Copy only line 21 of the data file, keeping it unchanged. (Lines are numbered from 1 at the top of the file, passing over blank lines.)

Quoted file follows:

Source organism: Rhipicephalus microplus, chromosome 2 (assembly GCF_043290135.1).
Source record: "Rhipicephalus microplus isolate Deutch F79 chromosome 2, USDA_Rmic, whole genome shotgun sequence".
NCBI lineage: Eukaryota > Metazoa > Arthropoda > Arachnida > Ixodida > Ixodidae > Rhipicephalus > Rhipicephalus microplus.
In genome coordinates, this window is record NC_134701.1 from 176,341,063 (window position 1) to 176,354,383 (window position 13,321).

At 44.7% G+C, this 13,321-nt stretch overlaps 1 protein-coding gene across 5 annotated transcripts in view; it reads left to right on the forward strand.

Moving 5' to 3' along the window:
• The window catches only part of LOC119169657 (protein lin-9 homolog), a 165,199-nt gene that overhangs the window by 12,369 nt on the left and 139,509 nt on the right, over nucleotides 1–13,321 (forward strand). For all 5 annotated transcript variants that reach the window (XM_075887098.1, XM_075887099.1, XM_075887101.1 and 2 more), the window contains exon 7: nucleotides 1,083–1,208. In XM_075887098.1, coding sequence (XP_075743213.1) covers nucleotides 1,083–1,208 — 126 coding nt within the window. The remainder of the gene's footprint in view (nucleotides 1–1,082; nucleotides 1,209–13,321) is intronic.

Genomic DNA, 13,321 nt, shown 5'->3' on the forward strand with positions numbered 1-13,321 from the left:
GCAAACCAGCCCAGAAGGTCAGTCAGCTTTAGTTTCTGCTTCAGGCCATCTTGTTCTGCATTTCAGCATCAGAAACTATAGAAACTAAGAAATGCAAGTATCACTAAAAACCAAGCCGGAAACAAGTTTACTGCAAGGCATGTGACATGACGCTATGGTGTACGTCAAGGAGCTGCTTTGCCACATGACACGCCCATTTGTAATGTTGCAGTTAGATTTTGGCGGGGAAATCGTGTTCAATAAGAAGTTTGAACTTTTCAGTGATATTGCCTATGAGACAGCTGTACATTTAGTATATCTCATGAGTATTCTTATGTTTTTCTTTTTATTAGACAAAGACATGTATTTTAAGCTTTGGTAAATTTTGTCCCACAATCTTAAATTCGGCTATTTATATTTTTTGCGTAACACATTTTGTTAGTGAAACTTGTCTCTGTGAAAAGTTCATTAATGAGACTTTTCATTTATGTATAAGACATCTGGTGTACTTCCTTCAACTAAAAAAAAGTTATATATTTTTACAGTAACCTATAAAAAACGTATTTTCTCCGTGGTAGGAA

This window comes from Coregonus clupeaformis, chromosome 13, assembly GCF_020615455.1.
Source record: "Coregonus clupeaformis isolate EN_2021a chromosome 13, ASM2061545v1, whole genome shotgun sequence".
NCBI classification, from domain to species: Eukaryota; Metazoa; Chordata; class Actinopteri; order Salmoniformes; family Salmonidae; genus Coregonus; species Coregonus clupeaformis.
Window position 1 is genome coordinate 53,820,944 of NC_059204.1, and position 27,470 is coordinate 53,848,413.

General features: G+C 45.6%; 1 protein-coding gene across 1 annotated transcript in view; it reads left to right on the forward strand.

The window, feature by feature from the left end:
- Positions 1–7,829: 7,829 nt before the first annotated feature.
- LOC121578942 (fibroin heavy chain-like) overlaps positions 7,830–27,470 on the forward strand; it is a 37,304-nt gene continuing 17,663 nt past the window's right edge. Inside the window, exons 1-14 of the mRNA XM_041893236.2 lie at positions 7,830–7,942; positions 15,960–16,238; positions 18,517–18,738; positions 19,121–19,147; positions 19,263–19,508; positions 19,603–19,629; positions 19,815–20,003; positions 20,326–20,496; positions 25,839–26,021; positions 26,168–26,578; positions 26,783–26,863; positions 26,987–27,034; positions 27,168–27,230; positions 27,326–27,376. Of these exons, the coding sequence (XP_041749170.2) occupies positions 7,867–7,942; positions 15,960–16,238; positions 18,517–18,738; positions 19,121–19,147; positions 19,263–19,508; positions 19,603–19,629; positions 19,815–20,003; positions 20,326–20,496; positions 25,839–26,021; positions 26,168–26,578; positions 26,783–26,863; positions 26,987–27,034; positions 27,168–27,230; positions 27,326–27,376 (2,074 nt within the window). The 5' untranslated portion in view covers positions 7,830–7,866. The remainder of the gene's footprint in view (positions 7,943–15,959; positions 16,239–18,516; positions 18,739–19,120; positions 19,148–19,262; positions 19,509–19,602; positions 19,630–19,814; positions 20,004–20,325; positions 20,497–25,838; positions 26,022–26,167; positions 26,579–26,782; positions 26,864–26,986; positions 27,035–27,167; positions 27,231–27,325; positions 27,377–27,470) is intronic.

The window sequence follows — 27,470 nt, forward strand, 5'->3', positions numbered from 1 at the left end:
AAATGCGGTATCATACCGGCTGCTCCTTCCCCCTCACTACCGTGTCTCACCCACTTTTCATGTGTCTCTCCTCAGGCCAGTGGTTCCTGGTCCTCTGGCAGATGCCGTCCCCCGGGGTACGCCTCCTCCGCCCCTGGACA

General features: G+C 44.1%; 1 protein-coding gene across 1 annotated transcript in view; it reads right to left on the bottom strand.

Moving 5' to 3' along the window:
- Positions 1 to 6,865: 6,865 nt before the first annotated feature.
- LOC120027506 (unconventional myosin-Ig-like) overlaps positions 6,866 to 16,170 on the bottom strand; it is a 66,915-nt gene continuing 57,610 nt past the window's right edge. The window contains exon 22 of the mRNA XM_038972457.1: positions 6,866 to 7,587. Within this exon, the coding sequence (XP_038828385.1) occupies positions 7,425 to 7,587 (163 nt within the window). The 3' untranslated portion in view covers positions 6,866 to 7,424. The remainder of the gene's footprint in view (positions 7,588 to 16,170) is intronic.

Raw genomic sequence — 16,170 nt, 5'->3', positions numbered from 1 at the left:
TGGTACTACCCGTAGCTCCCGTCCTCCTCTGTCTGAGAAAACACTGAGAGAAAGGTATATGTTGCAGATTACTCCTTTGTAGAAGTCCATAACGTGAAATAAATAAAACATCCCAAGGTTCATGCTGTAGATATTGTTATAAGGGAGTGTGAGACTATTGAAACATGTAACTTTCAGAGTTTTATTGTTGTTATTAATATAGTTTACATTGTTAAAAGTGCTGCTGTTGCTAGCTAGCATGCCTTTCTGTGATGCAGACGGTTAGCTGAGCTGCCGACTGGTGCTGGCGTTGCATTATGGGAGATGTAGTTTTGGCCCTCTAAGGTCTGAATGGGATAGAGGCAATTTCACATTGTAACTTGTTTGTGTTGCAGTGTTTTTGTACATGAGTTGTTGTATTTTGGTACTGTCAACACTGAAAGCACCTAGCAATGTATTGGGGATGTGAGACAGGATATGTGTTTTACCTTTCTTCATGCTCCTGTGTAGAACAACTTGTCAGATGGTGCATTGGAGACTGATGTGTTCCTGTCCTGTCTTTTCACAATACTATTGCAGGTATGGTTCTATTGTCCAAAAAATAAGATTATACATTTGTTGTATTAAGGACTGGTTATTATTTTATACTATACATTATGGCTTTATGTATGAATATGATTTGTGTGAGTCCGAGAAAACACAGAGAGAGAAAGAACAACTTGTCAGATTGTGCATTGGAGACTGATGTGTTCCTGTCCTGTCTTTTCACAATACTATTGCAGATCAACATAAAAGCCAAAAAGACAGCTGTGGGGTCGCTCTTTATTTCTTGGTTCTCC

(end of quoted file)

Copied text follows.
Moving 5' to 3' along the window: